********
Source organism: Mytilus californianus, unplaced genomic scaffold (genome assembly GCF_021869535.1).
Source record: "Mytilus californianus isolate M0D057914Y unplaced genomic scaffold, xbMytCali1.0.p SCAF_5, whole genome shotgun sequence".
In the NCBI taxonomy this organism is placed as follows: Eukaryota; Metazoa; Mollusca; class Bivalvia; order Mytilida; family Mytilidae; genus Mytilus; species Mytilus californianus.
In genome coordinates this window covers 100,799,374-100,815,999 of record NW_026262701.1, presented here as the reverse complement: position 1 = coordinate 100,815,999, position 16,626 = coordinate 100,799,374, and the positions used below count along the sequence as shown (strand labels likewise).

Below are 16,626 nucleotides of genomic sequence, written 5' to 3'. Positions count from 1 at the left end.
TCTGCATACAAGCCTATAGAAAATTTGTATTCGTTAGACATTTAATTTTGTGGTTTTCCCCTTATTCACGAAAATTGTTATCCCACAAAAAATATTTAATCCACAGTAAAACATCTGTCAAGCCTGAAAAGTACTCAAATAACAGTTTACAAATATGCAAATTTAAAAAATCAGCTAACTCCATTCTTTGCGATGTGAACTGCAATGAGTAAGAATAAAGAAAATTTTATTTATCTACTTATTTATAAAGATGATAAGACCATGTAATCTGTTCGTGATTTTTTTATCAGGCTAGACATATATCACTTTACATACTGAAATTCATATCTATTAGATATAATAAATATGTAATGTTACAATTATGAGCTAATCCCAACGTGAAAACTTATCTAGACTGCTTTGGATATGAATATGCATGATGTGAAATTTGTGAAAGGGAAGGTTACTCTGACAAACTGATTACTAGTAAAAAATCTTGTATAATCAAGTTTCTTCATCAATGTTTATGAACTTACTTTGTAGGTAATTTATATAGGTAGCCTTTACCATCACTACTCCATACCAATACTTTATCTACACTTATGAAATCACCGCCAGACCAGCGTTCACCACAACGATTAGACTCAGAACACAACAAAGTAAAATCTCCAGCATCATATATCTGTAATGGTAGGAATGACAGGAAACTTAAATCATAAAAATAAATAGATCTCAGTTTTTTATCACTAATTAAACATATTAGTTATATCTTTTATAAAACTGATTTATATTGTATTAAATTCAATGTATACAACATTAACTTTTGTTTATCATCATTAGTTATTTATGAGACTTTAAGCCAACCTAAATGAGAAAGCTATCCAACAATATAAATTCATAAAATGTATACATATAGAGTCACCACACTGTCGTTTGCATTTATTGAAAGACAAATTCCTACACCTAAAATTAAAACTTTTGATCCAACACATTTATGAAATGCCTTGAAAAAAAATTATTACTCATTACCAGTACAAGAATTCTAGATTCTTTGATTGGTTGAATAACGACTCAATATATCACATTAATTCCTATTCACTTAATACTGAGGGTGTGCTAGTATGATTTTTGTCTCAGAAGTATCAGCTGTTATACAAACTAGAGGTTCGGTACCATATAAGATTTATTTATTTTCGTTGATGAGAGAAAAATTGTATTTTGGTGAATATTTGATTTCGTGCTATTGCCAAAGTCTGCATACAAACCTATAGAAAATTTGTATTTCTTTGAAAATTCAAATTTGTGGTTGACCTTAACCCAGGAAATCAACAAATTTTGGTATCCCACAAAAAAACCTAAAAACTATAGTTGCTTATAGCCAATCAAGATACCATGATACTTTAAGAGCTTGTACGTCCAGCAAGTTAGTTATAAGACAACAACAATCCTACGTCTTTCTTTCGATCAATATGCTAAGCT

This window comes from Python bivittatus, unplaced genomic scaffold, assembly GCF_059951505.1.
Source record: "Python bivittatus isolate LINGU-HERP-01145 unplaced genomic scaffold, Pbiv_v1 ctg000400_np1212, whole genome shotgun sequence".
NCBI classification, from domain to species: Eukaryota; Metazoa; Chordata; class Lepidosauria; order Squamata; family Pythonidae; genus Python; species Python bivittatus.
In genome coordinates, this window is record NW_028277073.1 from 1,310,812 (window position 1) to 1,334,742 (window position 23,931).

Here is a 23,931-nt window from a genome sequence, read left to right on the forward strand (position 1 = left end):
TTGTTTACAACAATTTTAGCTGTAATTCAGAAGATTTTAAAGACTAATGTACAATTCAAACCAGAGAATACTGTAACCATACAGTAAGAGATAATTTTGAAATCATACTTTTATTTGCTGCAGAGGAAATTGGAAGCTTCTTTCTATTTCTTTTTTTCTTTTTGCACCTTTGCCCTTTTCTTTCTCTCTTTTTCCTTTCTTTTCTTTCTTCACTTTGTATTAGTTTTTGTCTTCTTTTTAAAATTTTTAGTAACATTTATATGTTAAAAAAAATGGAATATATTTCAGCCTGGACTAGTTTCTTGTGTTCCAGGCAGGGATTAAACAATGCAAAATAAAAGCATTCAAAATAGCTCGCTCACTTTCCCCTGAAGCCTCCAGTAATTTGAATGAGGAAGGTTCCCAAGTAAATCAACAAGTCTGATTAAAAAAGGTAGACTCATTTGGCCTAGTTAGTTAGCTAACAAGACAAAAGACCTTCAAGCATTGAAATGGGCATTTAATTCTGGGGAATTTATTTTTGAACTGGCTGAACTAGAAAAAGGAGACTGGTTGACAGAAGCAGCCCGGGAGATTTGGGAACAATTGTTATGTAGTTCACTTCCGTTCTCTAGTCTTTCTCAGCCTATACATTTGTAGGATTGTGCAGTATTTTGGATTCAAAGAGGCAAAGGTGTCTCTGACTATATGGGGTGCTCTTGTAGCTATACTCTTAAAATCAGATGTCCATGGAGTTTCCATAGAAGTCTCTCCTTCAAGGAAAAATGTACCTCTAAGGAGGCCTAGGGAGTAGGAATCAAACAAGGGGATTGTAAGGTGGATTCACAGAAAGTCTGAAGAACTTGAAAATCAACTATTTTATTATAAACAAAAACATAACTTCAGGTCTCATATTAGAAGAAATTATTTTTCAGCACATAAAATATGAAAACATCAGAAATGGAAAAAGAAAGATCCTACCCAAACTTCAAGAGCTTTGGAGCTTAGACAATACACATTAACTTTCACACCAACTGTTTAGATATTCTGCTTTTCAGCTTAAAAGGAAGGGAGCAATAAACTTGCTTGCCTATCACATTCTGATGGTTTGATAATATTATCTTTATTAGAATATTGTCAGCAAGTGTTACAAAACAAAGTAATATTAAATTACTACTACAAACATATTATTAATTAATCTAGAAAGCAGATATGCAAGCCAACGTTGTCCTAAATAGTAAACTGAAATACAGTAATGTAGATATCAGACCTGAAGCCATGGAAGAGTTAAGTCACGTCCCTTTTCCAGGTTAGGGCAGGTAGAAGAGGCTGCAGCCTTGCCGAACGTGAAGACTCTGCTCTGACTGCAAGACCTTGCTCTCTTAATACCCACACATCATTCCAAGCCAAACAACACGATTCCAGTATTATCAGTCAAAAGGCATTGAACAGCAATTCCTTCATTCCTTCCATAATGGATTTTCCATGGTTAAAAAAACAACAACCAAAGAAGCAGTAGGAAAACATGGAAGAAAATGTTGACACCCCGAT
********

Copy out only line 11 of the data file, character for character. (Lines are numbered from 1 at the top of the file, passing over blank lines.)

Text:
Here is a 23,931-nt window from a genome sequence, read left to right on the forward strand (position 1 = left end):